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Moto G 5G Plus review: this is how you do 5G

NextPit Motorola Moto G 5G Plus front
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Super-fast speed and extremely short latency - surfing on a mobile device in Europe should be as reliable as it is from the home. On paper, the 5G global wireless standard is supposed to be 100 times faster compared to the existing 4G network. As you can never quite get enough speed when it comes to the Internet, especially in the age of YouTube, podcast streaming as well as video conferencing via virtual calls, it is inevitable that we move along with the times. With starting price of £299 attached to the new Moto G 5G Plus from Motorola in the UK, you will be able to embark on your 5G journey without having to break the bank. As this smartphone has certainly made a mark for itself in this review, holding one in your hands (with a proper 5G connection) is a potent combination that makes you want to remain online at all times.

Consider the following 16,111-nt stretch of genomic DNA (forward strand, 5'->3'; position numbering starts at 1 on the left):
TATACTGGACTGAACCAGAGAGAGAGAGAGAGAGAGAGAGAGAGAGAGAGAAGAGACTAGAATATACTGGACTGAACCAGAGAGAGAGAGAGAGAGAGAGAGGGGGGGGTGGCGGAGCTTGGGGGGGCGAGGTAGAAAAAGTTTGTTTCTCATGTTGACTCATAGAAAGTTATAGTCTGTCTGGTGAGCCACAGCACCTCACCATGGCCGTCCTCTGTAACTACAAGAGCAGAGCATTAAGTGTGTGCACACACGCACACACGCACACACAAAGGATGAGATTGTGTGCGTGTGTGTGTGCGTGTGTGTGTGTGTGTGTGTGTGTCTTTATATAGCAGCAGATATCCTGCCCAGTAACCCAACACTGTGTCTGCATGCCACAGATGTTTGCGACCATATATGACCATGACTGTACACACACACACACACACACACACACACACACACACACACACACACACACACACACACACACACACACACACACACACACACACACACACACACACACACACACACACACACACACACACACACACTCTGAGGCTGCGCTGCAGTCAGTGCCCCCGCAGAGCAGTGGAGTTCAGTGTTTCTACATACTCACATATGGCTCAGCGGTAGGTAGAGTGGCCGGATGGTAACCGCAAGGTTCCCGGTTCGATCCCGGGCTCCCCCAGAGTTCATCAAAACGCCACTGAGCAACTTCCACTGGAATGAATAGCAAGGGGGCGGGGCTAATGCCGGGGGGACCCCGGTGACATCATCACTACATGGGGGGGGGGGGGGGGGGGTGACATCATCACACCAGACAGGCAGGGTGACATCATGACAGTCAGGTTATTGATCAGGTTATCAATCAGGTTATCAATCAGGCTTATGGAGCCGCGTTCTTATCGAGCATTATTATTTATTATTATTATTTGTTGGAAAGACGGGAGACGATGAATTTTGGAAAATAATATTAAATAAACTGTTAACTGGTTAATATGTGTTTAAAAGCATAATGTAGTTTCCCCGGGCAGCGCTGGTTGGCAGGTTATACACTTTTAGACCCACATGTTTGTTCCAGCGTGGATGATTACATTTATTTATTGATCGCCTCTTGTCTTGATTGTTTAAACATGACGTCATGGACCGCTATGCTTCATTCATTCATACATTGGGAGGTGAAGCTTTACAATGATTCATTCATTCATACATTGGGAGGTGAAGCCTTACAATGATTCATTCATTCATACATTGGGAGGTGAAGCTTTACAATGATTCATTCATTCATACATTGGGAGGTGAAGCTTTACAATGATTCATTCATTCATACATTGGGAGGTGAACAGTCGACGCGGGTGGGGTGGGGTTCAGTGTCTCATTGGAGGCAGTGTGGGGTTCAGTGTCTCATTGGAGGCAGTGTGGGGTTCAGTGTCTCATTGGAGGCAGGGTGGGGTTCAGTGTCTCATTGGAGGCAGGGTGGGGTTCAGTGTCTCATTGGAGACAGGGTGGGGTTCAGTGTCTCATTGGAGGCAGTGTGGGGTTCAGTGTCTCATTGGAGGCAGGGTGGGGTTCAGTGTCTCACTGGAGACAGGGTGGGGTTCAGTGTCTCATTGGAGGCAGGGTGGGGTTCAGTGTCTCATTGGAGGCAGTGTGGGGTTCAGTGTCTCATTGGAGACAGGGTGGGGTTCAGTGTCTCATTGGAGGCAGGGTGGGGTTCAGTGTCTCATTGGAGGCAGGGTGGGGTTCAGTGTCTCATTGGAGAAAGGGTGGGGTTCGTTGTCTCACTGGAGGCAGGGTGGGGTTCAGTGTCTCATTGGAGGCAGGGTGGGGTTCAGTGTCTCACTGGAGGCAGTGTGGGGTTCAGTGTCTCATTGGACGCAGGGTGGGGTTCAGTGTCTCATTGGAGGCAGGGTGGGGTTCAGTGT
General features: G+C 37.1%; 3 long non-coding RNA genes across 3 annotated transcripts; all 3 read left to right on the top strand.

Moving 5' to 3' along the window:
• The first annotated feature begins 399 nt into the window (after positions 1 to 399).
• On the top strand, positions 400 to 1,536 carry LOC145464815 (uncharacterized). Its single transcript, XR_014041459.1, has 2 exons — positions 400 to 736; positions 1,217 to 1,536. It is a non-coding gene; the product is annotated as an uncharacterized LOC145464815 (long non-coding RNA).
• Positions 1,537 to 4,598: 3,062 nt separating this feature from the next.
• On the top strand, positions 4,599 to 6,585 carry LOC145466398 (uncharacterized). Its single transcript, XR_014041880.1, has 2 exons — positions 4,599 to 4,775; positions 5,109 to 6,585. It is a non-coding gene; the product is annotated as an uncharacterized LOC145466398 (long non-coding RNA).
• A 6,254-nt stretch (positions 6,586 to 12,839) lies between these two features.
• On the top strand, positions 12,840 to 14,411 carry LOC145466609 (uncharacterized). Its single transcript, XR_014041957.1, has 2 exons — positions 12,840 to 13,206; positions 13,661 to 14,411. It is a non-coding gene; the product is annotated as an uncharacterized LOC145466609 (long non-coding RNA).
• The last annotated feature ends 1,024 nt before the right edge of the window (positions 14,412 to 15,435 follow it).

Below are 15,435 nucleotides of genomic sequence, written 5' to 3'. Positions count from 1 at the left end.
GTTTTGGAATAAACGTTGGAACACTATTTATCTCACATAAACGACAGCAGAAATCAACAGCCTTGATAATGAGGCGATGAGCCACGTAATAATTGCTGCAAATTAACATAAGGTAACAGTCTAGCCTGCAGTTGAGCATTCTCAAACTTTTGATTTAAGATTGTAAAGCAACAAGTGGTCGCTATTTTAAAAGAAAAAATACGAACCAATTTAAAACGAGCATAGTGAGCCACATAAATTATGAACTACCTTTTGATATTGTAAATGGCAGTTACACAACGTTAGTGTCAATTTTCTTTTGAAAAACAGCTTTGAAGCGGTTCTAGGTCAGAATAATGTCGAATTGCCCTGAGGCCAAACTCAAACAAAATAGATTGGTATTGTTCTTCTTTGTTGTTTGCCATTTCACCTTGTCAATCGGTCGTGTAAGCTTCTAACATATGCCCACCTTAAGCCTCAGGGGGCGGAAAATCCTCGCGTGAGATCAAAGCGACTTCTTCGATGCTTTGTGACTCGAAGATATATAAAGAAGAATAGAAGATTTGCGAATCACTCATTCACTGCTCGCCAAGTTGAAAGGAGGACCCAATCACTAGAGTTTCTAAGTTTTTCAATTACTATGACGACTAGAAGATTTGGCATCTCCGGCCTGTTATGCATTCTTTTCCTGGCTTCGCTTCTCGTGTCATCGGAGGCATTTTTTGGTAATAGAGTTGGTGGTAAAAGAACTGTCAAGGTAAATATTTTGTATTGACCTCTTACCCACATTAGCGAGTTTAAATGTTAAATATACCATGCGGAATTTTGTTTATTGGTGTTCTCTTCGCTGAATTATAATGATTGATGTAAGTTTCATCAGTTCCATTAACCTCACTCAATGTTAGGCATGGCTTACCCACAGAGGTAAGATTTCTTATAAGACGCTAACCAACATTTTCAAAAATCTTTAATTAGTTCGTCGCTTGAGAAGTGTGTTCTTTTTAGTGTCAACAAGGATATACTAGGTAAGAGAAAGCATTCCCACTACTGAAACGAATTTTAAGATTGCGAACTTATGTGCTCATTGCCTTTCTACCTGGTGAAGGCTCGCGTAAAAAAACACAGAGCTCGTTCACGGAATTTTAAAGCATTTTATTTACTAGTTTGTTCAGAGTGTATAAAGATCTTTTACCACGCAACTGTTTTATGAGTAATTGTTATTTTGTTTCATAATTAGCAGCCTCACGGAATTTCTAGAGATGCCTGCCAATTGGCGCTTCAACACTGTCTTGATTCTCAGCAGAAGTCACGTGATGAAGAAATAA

Motorola Moto G 5G Plus


  • Fast performance with 5G-SoC
  • Great display with 90Hz refresh rate and HDR 10
  • One of the best executions of Android
  • Good camera performance under good lighting conditions
  • Large battery capacity


  • Plastic housing without IP certification
  • Image quality decreases sharply without light
  • Poor audio with built-in loudspeaker
Motorola Moto G 5G Plus
    Motorola Moto G 5G Plus: All deals

    Who should buy the Moto G 5G Plus?

    The Moto G 5G Plus is not a smartphone to consider if you are only on the look out for a 5G-capable device. With its 21:9 display and a large 5,000 mAh battery, the smartphone delivers yet another two unique selling points for its price point. Thanks to the Snapdragon 765 processor running underneath the hood, the phone is also fast and future-proof (to a respectable degree). Those who would settle for nothing less than an OLED display or constantly shoot using a telecamera should refrain from picking this model up though.

    NextPit Motorola Moto G 5G Plus back
    The Moto G 5G Plus is Motorola's premium mid-range model. / © NextPit

    If you don't care about these two aspects, you can pick up the Moto G 5G Plus in a single color (no choices here) and in two memory configurations: 64GB and 128GB of internal storage. The recommended retail price is €349.99 in Europe and £299 in the UK for the 64GB version, but you should be able to pick up some bargains on the Internet - albeit in the form of a small discount considering how this is such a new handset.